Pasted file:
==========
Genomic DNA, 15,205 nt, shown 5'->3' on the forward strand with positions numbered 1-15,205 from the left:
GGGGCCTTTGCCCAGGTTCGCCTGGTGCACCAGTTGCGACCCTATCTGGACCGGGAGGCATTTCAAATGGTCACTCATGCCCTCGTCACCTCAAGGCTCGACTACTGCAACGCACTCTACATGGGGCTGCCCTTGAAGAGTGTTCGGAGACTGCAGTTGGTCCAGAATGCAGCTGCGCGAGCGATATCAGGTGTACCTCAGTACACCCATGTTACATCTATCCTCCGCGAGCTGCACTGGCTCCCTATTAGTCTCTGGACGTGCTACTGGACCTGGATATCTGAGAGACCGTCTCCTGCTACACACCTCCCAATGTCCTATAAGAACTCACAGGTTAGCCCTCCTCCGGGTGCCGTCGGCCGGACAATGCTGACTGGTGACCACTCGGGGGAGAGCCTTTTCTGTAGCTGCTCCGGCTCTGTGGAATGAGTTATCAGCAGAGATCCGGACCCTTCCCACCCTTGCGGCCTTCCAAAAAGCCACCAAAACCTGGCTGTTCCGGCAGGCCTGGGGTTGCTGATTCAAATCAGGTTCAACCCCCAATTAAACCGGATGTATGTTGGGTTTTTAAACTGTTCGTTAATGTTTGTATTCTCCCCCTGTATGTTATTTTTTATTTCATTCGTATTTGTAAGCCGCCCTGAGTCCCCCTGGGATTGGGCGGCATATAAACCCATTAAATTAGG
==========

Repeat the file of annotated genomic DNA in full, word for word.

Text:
Genomic DNA, 15,205 nt, shown 5'->3' on the forward strand with positions numbered 1-15,205 from the left:
GGGGCCTTTGCCCAGGTTCGCCTGGTGCACCAGTTGCGACCCTATCTGGACCGGGAGGCATTTCAAATGGTCACTCATGCCCTCGTCACCTCAAGGCTCGACTACTGCAACGCACTCTACATGGGGCTGCCCTTGAAGAGTGTTCGGAGACTGCAGTTGGTCCAGAATGCAGCTGCGCGAGCGATATCAGGTGTACCTCAGTACACCCATGTTACATCTATCCTCCGCGAGCTGCACTGGCTCCCTATTAGTCTCTGGACGTGCTACTGGACCTGGATATCTGAGAGACCGTCTCCTGCTACACACCTCCCAATGTCCTATAAGAACTCACAGGTTAGCCCTCCTCCGGGTGCCGTCGGCCGGACAATGCTGACTGGTGACCACTCGGGGGAGAGCCTTTTCTGTAGCTGCTCCGGCTCTGTGGAATGAGTTATCAGCAGAGATCCGGACCCTTCCCACCCTTGCGGCCTTCCAAAAAGCCACCAAAACCTGGCTGTTCCGGCAGGCCTGGGGTTGCTGATTCAAATCAGGTTCAACCCCCAATTAAACCGGATGTATGTTGGGTTTTTAAACTGTTCGTTAATGTTTGTATTCTCCCCCTGTATGTTATTTTTTATTTCATTCGTATTTGTAAGCCGCCCTGAGTCCCCCTGGGATTGGGCGGCATATAAACCCATTAAATTAGG